Cowboys Rookie Days Could Be RBBC Final Piece

Even if the Cowboys do establish a lead runner for 2015, there could be a role for rookie Synjyn Days. The former Yellow Jacket brings a unique background to the running back room. Our look, as CHQ takes you inside Valley Ranch for OTAs.

Long live the fullback; at least if you believe in the work of one Jason Garrett.

The Cowboys head coach has made it abundantly clear to all detractors (including yours truly) who’d rather see the 11th guy on the field be a weapon which defenses must account for… he doesn’t care what you think. Garrett has been in charge of the Cowboys offense since 2007 and has employed a true fullback in each of the past eight seasons. Those true fullbacks have never really offered much value except for being a lead blocker. Could that change in 2015?

For the last year and a half, it’s been Tyler Clutts at fullback. Clutts played all 16 games and got one touch in 2014. In 2012, it was Lawrence Vickers getting 16 touches in 16 games. 2011 was Tony Fiametta and Shaun Chapas. 2010 was Chris Gronkowski’s turn (sorry, Romo’s clavicle). Deon Anderson had his go from ’07 through ’09 (with a little Oliver Hoyte in 2007). Here’s a look at the minimal opportunities fullbacks have had over the years under Garrett.

YearPlayerGamesRushesReceptions
2014Tyler Clutts1601
2013Clutts401
2012Vickers16313
2011Fiammetta1343
2011Chapas301
2010Gronkowski1457
2009Anderson1601
2008Anderson1422
2007Anderson806
2007Hoyte1001

In free agency this year, the Cowboys signed two fullbacks to compete for the job, Ray Agnew and Jed Collins. Collins was released last week and Clutts was brought back into the fold to compete for his former job. The Cowboys want a fullback on the roster, period. Point blank.

If history is a guide, the thoughts Dallas plans to save a roster space by utilizing seventh-round TE Geoff Swaim in the fullback role seem misplaced. There is room for a bit of wiggle, however. The magic number of players that are either backs or tight ends seems to be some combination of seven players. Three backs, four ends. Four backs, three ends... either or. Maybe, instead of planning for the latter, or seeing if Dallas could carry Joseph Randle, Ryan Williams, Darren McFadden and Lance Dunbar, people should be eyeballing a UDFA acquisition instead. Maybe the apple of our eyes should be Georgia Tech’s Synjyn Days.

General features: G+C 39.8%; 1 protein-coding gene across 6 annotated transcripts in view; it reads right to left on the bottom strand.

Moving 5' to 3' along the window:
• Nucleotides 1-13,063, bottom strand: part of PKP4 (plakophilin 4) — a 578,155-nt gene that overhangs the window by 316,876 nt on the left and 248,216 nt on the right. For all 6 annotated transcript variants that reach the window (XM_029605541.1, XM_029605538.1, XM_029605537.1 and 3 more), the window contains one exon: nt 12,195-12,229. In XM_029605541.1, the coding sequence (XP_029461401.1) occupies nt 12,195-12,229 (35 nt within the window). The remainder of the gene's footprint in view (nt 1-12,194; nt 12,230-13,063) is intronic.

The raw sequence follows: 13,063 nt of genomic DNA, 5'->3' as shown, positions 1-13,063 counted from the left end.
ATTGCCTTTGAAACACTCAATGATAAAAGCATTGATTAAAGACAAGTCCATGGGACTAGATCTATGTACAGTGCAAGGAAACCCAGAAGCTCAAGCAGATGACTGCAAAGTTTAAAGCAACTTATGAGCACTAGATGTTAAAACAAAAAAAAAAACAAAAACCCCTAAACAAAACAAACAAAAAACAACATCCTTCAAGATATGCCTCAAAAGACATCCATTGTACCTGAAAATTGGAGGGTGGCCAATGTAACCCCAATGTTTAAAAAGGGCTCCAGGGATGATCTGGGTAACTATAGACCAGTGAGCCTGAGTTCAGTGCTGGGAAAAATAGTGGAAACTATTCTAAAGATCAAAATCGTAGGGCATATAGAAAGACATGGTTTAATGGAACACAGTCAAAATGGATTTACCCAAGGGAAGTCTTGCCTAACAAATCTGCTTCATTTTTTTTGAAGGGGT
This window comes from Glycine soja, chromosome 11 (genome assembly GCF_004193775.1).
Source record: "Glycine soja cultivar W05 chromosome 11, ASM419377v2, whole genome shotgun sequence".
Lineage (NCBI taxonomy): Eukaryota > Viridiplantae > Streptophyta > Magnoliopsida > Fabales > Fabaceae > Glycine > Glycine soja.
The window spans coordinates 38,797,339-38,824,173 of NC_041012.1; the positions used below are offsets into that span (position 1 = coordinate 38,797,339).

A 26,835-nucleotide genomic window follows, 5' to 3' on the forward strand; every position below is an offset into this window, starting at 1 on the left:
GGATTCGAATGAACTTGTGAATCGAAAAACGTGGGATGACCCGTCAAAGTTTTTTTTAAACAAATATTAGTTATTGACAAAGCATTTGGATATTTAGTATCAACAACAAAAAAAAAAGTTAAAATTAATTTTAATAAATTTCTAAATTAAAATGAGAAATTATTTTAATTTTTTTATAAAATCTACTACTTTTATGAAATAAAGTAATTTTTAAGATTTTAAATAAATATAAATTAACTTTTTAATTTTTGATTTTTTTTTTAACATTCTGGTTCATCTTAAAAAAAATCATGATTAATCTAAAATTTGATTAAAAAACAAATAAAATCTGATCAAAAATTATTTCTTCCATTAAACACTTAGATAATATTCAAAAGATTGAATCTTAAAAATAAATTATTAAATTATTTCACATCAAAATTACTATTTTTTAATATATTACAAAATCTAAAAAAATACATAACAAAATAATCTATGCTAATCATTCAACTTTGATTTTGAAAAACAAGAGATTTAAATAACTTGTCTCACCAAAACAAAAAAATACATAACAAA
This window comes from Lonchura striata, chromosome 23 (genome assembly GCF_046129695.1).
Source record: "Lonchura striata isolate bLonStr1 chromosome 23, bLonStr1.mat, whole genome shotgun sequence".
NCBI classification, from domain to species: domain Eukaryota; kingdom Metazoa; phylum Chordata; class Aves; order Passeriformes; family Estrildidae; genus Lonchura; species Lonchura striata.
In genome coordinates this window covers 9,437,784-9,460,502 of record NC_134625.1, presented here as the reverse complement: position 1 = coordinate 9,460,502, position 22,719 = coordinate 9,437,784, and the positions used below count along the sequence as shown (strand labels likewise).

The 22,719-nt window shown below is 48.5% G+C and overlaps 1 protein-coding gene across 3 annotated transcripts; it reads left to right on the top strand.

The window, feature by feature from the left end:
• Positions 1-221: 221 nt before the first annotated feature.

Back in January at the close of the Cowboys 2014 season, the facts were pretty clear that Dallas wasn’t going to resign DeMarco Murray. There was very little chance the club, well aware of the production decline of backs age 27, combined with his high rate of usage and Murray’s injury history, would be willing to offer a salary commiserate with what Murray would demand on the open market. So in January, CHQ examined the very real possibility of Dallas returning to a running back by committee approach for the 2015 season. At the moment, and we say at the moment because situations change so rapidly, it appears Dallas is signing up for the 2015 RBBC Tour.

Dallas wanted a lead runner; they just preferred him at wholesale prices instead of retail prices (free agency). However, they didn’t want one badly enough to sacrifice adding another potential star pass rusher (Randy Gregory) in the second round. They also didn’t want one badly enough to trade up in the third round to acquire one. Past that point, it was likely whomever they drafted would have been a part of a running back rotation. So they refused to reach for one, stuck to their board and waited until after the draft to add undrafted free agent Days. For what it’s worth, the team has confirmed that they had a draftable grade on Days during the draft process.

What can Days add to a RBBC? A look back into the description (read the entire article here) of the coveted rotation could give a clue.

Leaving open the possibility that FA Darren McFadden could compete for one of the two “all-around” back roles, or more likely compete with Lance Dunbar for the shifty, speed back role, the last of the RBBC slots to fill would be the power back. The term “dirty yards” is often floated around Cowboys twitter and has grown beyond it’s importance. However, Dallas does need someone that can grind it out in short yardage situations. Could there finally be a fullback in the fold who is capable of being more than just a lead blocker?

Days enters the equation standing 6’2” tall and weighing just over 230 pounds. While his position is listed as running back, he is really what is called a “B-Back” in the triple option. The B Back lines up four yards behind the line of scrimmage, similar to where the fullback lines up in a typical formation with 12 or 22 personnel on the field.


Here’s a look at Dallas in 22 personnel.

And here’s a typical Triple Option alignment at Georgia Tech with Days (10) as the B-Back

Your prototypical B-Back is a tailback in a fullback’s body, and Days fits that description to a t. Quick first step, tough as nails, shifty, adept pass catcher and a tackle breaker are paramount to a B-Back’s success. Obviously, the nature of the triple option means that Days has a lot of experience running in a zone-based scheme, which is something the Cowboys employ. Dive plays, inside and outside zone runs, pulling guards and the like are all looks Days is familiar with finding creases in.